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THE MORNING UNION (Springfield Republican)
Wednesday, December 12, 1984

Serio’s Reopening
Tribute To Founder


When Serio’s Inc. has its Grand Reopening today at a busy corner below Smith College, the counters, stock and fixtures will be brand new.But the reopening really is a tribute to the philosophy of its founder, the late Joseph Serio, who began selling fruits and vegetables here in 1902.


On Sept. 22, a fire devastated the store, at State and Center Streets. All of Serio’s merchandise and much of the equipment was discarded.Total cost of the fire and resultant damage was more than $150,000, according to Edward Cavallari, one of the partners in the store and the founder’s son-in-law.

I visited the store a couple of times during its rehabilitation and noticed that even when it was stuffed with all the new merchandise, new equipment, new carpentry and new paint all over, it was, just like a bride, still blessed by something old.

That something was a handful of old-fashioned principles embued in the fibers of his family by the founder of the business, Joseph Serio, in the early days of the century.

Among those principles festooned invisibly around the store are “mutual trust breeds mutual respect,” honesty is the best policy,” and “treat your customer as you, yourself, would wish to be treated.” The family doesn’t talk about those things;, it practices them every day.

The legacy of Joseph Serio is still the dominant feature of the company, one of the last independent grocery stores in the city, Josephine (Serio) Cavallari, his daughter, is president; Edward, her husband, is clerk of the corporation; his son, Leborio (Lester) Serio is vice president, and Mary, his wife, is treasurer.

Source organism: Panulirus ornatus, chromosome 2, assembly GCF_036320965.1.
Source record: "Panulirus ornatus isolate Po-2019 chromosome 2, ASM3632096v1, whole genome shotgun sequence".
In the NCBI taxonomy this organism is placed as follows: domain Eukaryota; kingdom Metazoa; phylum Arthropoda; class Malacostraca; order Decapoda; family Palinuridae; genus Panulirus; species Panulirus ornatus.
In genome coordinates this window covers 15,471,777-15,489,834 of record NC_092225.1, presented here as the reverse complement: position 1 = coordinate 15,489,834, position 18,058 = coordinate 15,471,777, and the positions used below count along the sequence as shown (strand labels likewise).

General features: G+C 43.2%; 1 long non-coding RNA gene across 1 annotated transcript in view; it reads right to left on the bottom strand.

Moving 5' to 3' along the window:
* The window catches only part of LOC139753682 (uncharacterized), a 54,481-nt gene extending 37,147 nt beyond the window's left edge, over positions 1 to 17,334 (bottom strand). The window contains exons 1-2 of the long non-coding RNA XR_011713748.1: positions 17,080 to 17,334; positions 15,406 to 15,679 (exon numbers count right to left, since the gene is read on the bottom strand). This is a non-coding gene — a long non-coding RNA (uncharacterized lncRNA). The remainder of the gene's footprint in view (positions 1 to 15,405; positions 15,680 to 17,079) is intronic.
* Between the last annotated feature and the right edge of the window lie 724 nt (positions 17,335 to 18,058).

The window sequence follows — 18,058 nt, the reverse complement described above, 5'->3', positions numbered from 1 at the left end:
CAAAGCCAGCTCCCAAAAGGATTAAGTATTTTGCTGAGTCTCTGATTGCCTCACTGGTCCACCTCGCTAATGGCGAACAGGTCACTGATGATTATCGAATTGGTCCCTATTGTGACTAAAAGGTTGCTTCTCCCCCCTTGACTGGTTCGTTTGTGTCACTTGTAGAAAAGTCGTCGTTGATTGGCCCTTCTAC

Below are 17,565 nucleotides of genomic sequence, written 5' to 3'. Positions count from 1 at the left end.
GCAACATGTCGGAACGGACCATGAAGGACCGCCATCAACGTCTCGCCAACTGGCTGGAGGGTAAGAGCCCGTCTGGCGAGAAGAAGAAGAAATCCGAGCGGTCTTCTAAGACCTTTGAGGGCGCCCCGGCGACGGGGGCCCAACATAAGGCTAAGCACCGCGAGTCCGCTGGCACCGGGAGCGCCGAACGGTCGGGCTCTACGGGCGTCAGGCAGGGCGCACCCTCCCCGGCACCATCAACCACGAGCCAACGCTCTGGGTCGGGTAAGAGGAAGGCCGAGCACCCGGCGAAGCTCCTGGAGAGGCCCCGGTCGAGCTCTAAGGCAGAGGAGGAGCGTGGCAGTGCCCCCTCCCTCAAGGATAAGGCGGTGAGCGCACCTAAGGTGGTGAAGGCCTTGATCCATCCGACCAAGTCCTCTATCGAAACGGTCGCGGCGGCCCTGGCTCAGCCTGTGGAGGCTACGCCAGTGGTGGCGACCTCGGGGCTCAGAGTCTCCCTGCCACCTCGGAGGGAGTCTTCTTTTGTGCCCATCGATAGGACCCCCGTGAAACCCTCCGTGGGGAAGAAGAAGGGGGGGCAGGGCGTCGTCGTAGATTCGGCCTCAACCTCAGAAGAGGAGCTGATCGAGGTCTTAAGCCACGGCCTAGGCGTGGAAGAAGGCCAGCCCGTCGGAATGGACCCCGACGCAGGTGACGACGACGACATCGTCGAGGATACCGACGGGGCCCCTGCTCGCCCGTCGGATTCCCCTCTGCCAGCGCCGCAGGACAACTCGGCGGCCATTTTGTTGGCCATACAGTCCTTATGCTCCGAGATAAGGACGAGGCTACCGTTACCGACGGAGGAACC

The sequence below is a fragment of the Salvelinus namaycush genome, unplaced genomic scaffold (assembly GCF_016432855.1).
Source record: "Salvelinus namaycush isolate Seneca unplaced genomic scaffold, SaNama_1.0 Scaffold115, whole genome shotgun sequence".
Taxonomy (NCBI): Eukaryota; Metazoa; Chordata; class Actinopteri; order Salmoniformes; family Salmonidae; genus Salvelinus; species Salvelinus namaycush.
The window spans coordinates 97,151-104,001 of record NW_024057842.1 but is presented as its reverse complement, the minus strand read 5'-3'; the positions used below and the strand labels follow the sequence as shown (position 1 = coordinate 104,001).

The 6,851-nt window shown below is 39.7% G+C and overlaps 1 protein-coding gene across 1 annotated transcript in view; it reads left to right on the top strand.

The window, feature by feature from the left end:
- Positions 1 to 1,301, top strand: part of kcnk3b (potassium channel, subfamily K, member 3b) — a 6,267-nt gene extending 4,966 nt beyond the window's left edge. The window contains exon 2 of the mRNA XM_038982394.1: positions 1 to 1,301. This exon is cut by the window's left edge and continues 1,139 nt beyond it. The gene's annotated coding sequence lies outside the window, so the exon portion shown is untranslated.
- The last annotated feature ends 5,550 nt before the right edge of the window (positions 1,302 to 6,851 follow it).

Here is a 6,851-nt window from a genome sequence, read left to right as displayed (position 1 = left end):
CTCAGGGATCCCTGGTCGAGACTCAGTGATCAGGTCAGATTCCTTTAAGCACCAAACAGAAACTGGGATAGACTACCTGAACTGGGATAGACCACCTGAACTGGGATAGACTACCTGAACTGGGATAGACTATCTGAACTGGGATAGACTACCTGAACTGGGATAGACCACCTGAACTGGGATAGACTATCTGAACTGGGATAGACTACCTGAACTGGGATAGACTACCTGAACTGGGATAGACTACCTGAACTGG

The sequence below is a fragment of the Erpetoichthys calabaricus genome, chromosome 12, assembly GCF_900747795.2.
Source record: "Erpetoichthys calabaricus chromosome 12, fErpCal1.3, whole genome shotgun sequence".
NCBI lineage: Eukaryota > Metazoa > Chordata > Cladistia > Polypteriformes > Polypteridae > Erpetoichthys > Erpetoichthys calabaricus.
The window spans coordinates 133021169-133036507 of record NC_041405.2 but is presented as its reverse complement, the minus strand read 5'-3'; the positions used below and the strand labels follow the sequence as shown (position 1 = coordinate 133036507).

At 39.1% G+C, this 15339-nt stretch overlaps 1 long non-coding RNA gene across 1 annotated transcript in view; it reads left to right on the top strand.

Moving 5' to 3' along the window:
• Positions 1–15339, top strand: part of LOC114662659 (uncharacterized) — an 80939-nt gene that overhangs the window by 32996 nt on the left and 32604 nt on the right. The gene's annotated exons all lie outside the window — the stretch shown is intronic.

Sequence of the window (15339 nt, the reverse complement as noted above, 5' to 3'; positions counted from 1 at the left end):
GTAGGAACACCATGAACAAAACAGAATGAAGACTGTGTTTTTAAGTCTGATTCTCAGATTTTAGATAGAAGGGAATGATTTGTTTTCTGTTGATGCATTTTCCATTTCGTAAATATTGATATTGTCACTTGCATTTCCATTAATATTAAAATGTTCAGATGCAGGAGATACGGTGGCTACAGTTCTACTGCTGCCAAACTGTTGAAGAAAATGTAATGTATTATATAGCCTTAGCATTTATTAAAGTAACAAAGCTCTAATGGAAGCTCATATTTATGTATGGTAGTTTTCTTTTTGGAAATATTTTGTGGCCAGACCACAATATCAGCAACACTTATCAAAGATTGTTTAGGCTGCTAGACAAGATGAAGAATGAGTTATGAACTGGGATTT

Any fire is a calamity, but one of this proportion required serious family deliberation on whether to reopen.“As we have done in all our major business dealings,” Mrs. Cavallari said, “we held a meeting of the entire family and discussed just what we could do and could not do; what would be best for us, for the business, and for the future.

“We decided on a plan of action that we know our father would have taken; to rebuild and reopen. And that is what we did.”

Founder, Joseph Serio, left Termini Imerese, Sicily, in 1902 to come to America. He left behind the olive, lemon and orange groves of his family, the warm Sicilian sun which had shone on him for all of his 16 years, and the intense blue of the Mediterranean and Tyrrhenian Seas.He came with his dream to America and went to work for his stepfather and his cousin, Joseph LoBello, in the Boston Fruit Store on Main Street.

Joseph Serio was a serious and ambitious youth. He had a dream of achieving success in this country and he went about making it a reality all his life.

After six months in the Boston Fruit Store, he bought a couple of crates of strawberries from his cousin and went out on his own. He constructed a cart and pulled it up and down the streets, selling the entire load.

That marked the day he began his own fruit and vegetable business.